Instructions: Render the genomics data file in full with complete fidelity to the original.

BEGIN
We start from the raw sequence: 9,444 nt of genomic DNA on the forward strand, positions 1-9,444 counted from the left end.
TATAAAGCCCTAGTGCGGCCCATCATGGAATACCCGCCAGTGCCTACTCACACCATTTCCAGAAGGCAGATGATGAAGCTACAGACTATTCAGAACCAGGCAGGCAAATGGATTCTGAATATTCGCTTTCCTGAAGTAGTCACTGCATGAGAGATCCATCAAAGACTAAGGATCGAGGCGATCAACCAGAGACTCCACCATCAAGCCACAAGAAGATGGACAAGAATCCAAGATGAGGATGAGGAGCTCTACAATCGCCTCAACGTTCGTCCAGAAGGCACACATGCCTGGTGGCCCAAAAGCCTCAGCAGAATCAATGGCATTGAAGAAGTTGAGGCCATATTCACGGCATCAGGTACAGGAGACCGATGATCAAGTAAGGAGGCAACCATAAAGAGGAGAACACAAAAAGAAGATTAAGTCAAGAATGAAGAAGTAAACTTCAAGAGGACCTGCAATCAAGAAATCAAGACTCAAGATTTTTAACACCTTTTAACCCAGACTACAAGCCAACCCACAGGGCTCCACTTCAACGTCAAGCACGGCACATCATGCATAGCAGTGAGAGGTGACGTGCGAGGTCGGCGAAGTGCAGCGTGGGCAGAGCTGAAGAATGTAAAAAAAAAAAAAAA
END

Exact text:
We start from the raw sequence: 9,444 nt of genomic DNA on the forward strand, positions 1-9,444 counted from the left end.
TATAAAGCCCTAGTGCGGCCCATCATGGAATACCCGCCAGTGCCTACTCACACCATTTCCAGAAGGCAGATGATGAAGCTACAGACTATTCAGAACCAGGCAGGCAAATGGATTCTGAATATTCGCTTTCCTGAAGTAGTCACTGCATGAGAGATCCATCAAAGACTAAGGATCGAGGCGATCAACCAGAGACTCCACCATCAAGCCACAAGAAGATGGACAAGAATCCAAGATGAGGATGAGGAGCTCTACAATCGCCTCAACGTTCGTCCAGAAGGCACACATGCCTGGTGGCCCAAAAGCCTCAGCAGAATCAATGGCATTGAAGAAGTTGAGGCCATATTCACGGCATCAGGTACAGGAGACCGATGATCAAGTAAGGAGGCAACCATAAAGAGGAGAACACAAAAAGAAGATTAAGTCAAGAATGAAGAAGTAAACTTCAAGAGGACCTGCAATCAAGAAATCAAGACTCAAGATTTTTAACACCTTTTAACCCAGACTACAAGCCAACCCACAGGGCTCCACTTCAACGTCAAGCACGGCACATCATGCATAGCAGTGAGAGGTGACGTGCGAGGTCGGCGAAGTGCAGCGTGGGCAGAGCTGAAGAATGTAAAAAAAAAAAAAAA